Most of us smoke dope, Clitheroe boy (15) tells court

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A 15-YEAR-OLD boy found in possession of cannabis at his Ribble Valley school claimed in court that most people his age he came into contact with in the Clitheroe area were users of the drug.

Blackburn magistrates heard the Bowland High School pupil told police he had smoked some cannabis before he attended school that day. He admitted using about £40-worth of the drug a week and said he didn’t think it was wrong and he would continue to smoke cannabis.

The boy, who lives in Clitheroe but cannot be named because of his age, admitted possessing cannabis. He was made subject to a referall order for three months.

Miss Julie Reddish (prosecuting) said police were called in by headteacher Stephen Cox after the boy was found with the drug on school premises.

Mr Ian Huggan (defending) said the boy was not unintelligent and put forward his own reasoned argument about smoking cannabis.

“He says a lot of his peers use cannabis, in fact it seems the majority of the people his age he bumps into in the Clitheroe area are users,” said Mr Huggan.

“He says he sometimes has issues with depression and cannabis helps with that.”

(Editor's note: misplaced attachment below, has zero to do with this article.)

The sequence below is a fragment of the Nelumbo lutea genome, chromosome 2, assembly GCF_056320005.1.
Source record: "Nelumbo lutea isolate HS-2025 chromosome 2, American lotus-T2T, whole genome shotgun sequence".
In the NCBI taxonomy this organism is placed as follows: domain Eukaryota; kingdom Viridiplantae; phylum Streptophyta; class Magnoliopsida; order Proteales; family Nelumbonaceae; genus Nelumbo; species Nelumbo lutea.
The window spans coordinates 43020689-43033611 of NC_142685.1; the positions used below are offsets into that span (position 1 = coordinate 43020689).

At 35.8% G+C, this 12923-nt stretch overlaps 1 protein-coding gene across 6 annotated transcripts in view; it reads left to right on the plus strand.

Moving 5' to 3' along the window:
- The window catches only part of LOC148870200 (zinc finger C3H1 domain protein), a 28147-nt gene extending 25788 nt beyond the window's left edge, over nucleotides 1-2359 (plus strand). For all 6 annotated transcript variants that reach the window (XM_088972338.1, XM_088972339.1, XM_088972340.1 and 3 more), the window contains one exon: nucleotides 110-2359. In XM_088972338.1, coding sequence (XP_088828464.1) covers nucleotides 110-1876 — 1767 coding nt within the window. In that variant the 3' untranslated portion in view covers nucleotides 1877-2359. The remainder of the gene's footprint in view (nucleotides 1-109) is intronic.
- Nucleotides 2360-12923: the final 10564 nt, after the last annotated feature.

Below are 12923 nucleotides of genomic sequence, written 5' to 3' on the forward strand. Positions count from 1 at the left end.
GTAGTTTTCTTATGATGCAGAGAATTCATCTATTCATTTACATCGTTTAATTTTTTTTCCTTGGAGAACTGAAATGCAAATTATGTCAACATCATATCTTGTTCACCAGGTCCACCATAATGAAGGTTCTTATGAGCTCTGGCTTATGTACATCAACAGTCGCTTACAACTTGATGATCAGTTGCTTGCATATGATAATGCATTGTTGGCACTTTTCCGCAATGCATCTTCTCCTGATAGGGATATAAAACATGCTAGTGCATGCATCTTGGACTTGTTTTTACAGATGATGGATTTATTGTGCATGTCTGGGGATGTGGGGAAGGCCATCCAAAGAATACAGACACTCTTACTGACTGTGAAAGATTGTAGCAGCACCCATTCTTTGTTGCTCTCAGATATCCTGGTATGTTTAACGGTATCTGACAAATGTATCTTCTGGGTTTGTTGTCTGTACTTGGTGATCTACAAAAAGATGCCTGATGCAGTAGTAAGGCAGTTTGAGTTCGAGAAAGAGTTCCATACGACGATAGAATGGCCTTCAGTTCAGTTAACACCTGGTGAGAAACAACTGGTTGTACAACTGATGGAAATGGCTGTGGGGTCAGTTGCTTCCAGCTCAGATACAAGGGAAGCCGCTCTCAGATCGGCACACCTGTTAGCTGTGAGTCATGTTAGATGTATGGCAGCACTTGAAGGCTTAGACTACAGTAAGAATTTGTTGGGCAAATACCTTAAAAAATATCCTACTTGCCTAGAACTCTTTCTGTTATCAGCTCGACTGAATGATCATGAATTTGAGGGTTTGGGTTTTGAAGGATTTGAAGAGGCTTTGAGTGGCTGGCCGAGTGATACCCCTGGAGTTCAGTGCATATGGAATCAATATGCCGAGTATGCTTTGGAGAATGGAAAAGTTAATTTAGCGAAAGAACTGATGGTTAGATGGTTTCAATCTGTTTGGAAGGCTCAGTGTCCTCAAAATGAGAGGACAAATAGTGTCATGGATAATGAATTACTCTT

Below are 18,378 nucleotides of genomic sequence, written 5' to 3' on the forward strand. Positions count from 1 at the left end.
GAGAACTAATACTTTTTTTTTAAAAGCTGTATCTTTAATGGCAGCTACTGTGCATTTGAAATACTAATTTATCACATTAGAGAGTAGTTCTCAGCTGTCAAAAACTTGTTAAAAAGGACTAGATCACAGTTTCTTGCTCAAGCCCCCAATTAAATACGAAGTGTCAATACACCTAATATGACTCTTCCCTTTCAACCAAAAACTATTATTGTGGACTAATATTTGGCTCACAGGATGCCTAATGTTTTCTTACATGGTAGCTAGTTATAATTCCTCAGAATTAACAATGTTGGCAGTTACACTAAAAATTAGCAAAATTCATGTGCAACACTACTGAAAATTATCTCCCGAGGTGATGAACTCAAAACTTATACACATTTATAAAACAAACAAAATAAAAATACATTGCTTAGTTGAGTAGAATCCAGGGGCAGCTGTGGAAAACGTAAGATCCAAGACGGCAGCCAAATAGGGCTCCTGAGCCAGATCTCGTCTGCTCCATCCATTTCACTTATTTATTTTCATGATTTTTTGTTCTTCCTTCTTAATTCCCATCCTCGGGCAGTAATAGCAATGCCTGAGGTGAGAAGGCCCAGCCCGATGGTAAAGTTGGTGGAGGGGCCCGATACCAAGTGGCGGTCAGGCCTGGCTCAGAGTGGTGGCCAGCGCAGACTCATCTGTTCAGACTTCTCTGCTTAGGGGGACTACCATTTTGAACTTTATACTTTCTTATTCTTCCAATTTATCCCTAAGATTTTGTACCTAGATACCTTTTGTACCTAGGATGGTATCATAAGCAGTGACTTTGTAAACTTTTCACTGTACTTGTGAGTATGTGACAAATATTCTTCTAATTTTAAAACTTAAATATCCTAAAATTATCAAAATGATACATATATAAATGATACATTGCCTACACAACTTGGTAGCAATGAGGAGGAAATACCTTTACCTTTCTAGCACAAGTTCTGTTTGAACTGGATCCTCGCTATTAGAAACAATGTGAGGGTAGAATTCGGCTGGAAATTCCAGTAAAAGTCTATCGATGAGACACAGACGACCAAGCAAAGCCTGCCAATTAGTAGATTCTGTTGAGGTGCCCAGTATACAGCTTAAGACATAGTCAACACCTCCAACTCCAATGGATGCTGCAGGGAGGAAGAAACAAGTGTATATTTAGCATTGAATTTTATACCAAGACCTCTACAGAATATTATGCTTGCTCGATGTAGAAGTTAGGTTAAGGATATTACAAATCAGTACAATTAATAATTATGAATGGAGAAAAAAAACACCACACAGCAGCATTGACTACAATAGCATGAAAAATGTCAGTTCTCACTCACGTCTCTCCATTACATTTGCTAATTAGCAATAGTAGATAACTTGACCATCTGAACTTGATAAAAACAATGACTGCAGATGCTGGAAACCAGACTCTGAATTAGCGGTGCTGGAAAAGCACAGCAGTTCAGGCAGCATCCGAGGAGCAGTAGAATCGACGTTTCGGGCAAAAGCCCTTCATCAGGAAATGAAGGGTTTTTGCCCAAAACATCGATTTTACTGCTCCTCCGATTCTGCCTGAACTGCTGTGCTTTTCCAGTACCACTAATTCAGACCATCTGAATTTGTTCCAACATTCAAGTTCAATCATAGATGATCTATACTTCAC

Mr Huggan said the boy was described by his parents as a “loving and caring” son.

In the wake of the case Mr Stephen Cox, headteacher at Bowland High School, issued the following statement: “We take the possession of illegal drugs at Bowland extremely seriously.

“The school has a robust policy on the possession of illegal drugs. The individual concerned and his parents understand the gravity of what has happened. While this is a very rare incident at Bowland, there is no doubt the use of illegal drugs by some teenagers throughout the Ribble Valley is more widespread than we would want to believe.

“Like all other schools in the Ribble Valley we endeavour to educate our pupils on the dangers and consequences of using legal and illegal drugs. We have an excellent relationship with the police and their involvement in this incident hopefully spells out to other young people how seriously we view such behaviour.”